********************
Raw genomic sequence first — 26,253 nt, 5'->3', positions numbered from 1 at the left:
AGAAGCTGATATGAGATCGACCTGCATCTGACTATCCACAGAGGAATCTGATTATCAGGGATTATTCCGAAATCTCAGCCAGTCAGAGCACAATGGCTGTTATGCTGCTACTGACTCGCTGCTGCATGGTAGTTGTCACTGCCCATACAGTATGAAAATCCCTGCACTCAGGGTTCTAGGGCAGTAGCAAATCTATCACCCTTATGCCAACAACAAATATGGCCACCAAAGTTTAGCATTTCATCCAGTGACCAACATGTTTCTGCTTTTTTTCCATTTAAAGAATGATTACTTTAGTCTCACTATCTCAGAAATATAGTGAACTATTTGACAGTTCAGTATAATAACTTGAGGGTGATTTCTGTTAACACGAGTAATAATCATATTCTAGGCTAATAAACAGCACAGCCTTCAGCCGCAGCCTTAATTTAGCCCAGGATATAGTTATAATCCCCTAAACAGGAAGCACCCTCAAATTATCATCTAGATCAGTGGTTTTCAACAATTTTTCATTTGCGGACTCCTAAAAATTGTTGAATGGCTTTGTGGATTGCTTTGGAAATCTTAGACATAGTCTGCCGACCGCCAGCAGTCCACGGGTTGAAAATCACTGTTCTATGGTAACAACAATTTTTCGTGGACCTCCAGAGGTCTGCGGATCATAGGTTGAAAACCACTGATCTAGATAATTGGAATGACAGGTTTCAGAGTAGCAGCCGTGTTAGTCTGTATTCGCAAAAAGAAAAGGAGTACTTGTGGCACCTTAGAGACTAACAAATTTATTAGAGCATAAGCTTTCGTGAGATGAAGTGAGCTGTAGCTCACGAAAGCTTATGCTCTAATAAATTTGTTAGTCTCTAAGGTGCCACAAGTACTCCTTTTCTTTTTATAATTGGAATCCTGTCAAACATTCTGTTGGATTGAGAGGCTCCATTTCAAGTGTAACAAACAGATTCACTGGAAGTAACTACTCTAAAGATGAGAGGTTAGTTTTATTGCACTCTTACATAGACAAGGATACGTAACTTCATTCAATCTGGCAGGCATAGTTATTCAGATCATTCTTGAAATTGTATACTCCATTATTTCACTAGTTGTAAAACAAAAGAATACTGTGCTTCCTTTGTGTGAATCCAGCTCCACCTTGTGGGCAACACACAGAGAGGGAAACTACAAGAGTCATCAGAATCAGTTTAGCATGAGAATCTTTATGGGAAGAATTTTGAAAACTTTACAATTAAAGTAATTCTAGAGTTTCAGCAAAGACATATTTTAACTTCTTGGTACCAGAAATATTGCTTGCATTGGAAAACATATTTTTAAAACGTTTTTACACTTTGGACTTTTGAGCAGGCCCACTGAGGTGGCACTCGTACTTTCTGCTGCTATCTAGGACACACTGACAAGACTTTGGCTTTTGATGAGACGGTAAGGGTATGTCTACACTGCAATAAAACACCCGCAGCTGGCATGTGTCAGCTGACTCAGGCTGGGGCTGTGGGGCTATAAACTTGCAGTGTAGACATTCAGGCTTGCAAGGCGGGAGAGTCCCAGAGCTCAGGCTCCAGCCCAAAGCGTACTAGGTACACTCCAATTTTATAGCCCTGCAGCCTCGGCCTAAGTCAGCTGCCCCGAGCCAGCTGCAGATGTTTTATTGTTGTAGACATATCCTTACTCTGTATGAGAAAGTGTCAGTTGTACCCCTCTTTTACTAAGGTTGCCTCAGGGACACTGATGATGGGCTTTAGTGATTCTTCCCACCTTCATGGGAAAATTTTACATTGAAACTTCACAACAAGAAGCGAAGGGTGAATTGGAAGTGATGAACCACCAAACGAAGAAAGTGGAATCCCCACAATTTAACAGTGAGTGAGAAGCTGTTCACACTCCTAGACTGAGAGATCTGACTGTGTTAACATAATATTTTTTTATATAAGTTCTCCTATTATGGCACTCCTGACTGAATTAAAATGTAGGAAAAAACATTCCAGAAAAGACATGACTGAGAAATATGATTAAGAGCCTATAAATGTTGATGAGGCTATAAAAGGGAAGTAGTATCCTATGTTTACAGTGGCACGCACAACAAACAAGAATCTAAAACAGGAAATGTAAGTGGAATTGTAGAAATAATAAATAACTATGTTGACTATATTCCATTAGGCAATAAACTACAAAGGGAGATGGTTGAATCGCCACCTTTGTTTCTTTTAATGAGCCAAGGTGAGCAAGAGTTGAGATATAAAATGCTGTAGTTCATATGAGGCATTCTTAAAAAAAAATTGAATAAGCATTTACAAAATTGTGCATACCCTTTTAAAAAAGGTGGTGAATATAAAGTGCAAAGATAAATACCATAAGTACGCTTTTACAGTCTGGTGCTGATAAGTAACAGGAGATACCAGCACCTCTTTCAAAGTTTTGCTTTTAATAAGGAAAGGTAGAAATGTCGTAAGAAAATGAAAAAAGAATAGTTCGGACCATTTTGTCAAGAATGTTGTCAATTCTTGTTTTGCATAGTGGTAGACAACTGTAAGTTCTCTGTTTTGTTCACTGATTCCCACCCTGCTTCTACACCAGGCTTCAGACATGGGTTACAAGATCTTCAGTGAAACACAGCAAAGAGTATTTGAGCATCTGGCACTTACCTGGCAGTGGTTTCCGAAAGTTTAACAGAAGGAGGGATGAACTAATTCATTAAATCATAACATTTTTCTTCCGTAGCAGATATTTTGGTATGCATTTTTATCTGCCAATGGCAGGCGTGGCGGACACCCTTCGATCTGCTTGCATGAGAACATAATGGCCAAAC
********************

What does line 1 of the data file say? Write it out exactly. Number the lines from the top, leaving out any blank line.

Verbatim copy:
Raw genomic sequence first — 26,253 nt, 5'->3', positions numbered from 1 at the left: